382/2009

IpsofactoJ.com: International Cases [2011] Part 8 Case 9 [SCIre]


SUPREME COURT OF IRELAND

Coram

O'Callaghan

- vs -

Director of Public Prosecutor

MURRAY CJ

DENHAM J

FENNELLY J

FINNEGAN J

HARDIMAN J

22 JULY 2011


Judgment

Justice Hardiman

(with whom Murray CJ, Denham J & Finnegan J concurred)

  1. This appeal arises out of the disposition of a criminal case against the applicant in the Cork Circuit Court in the year 2006. It involved allegations of burglary and indecent assault. The question of the applicant’s fitness to be tried was raised by his solicitor and counsel. This issue was somewhat a fraught one and there was professional psychiatric evidence on both sides. A Dr. Dunne, Consultant Psychiatrist, called on behalf of the applicant concluded that he was not fit to be tried and a Dr. Morgan, Consultant Psychiatrist called by the State, came to the opposite conclusion. The latter however concluded his report as follows:

    May I take the unusual step of suggesting that his sister Mary should sit by him during the trial if he is not pleading to the offences and should he be found fit to plead, she could explain to him what is going on. He himself is capable of then making the decisions.

  2. The learned Circuit Judge gave his ruling on the issue on the 6th July, 2006 as follows:

    I have had the benefit of the evidence of Dr. Dunne and of Dr. Morgan. Dr. Dunne’s evidence is very clear. He says he [the applicant] has a language difficulty and because of that he has difficulty understanding. He says he could be autistic. Dr. Morgan thinks he could plead, accepts, he generally agrees with Dr. Dunne’s findings, but thinks he could plead thinks he could be assisted. The standard of proof is on the balance of probability as to whether he is fit to plead or not and in view of what Dr. Dunne said to me, with a qualified qualification by Dr. Morgan, I take the view that I should be concerned about this, therefore on the balance of probability I take the view that he is not fit to plead.

  3. The Court’s formal order to this effect was subsequently taken up and is exhibited in the present proceedings.

  4. In the same Order, apparently as a consequence of the finding about fitness to be tried, the Court adjourned the case to the 18th July, 2006. It was further adjourned on multiple occasions.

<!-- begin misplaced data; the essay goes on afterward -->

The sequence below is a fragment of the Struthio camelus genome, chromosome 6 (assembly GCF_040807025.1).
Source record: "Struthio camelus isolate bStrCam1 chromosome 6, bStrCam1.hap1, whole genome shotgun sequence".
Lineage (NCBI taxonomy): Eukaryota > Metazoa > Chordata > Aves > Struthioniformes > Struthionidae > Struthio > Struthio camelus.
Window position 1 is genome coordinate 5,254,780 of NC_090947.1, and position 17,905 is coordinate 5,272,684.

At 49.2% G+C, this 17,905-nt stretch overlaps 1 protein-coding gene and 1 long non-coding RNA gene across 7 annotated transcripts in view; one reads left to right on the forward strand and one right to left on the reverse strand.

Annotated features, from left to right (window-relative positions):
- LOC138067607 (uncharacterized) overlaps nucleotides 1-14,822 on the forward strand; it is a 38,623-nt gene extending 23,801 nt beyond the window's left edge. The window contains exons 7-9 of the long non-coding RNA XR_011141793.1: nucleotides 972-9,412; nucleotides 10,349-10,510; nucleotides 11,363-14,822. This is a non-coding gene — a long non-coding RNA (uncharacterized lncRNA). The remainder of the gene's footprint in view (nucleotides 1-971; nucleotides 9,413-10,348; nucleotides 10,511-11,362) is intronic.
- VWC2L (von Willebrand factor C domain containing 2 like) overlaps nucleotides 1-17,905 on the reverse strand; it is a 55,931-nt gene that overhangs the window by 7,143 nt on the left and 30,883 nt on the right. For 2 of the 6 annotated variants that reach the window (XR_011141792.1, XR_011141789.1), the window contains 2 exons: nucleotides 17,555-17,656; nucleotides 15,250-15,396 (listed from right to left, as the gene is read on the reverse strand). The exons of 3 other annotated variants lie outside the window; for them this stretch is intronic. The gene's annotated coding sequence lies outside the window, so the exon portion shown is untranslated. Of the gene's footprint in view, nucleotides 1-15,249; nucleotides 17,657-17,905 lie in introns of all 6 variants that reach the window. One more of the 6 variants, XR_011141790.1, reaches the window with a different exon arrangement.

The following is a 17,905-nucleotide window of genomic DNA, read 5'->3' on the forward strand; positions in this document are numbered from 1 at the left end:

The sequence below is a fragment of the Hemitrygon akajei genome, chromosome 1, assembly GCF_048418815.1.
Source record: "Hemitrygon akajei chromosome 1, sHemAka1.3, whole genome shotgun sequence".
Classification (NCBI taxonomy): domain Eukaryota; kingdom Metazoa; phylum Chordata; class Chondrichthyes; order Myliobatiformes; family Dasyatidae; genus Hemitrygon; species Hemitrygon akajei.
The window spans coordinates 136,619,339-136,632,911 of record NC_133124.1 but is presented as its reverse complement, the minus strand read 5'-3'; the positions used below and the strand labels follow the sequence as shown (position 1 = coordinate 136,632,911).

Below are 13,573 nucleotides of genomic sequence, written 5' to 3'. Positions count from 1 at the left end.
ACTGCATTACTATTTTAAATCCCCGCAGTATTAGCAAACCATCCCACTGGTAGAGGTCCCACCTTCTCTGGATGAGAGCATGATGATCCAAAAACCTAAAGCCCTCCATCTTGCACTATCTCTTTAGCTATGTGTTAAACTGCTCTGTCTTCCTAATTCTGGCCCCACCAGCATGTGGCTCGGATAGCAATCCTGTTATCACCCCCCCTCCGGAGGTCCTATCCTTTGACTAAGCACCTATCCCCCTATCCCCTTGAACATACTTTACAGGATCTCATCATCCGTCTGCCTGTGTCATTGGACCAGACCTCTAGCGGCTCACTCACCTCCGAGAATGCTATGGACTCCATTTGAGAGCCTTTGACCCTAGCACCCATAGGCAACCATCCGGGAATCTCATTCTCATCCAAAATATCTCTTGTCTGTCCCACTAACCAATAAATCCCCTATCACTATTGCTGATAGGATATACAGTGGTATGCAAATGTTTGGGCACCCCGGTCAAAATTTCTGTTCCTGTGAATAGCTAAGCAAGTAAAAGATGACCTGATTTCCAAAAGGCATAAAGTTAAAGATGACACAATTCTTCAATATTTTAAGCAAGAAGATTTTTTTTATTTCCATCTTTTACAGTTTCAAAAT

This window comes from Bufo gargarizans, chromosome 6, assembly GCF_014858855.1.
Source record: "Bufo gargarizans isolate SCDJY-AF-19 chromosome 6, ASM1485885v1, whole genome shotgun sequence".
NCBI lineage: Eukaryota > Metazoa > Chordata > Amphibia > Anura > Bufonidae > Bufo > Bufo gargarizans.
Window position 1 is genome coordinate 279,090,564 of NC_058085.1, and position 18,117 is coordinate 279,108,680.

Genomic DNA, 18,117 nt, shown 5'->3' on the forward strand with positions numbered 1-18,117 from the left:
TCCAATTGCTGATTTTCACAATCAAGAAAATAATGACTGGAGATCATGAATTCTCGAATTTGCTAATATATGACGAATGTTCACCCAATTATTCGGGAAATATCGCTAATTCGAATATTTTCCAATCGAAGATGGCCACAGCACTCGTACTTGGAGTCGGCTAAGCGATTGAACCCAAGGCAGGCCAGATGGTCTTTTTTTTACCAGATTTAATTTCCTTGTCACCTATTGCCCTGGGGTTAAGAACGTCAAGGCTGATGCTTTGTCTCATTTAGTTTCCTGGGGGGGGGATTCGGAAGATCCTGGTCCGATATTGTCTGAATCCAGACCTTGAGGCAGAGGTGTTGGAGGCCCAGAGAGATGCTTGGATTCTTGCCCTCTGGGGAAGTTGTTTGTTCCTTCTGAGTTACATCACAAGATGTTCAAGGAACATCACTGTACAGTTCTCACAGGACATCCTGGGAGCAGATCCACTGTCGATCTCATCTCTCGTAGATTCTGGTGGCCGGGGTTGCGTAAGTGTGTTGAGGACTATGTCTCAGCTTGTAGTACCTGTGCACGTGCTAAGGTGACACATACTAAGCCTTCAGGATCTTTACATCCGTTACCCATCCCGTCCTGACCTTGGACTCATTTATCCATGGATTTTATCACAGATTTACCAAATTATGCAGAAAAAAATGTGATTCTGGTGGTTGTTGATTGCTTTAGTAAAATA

5. By the 26th July, 2006, the prosecution came into possession of a further medical report from a third psychiatrist, Dr. Harry Kennedy, Director of the Central Mental Hospital. The statutory context of this report, and its contents, will be discussed below. According to the State Solicitor’s affidavit, the effect of the report was to make the prosecution wish to re-enter the proceedings upon the basis that they could convince the Court that the applicant was no longer unfit to plead. The State Solicitor, Mr. Boohig says that the defence were notified at least as early as November, 2006 of this desire on the part of the prosecution. On the 13th November, 2006, the matter was adjourned on that basis until February, 2007. The case was then adjourned on a considerable number of occasions as follows:

    • From October, 2006, to the 13th November, 2006, and thence to 30th November

    • From 30th November, 2006, to the 13th February, 2007

    • From 13th February, 2007, to the 8th March, 2007 ‘for legal argument’

    • From 8th March, 2007, to the Easter sessions ‘due to the ill health of the applicant’

    • From the 23rd May, 2007, to the 19th June, 2007 “as Dr. Kennedy was not available to give evidence”.

    • From the 19th June, 2007, to the 25th June, 2007, to hear Dr. Kennedy’s evidence.

    • From the 25th June, 2007, to the 31st October, 2007, because Dr. Kennedy was not available.

  6. According to the State Solicitor’s affidavit, the case was listed in the Cork Circuit Criminal Court on the 31st October, 2007 “for the purpose of hearing the State’s application to re-enter the matter and for the Court to hear the necessary evidence from Professor Kennedy”. The matter was however then adjourned to the 22nd November. On that date, again according to the State Solicitor: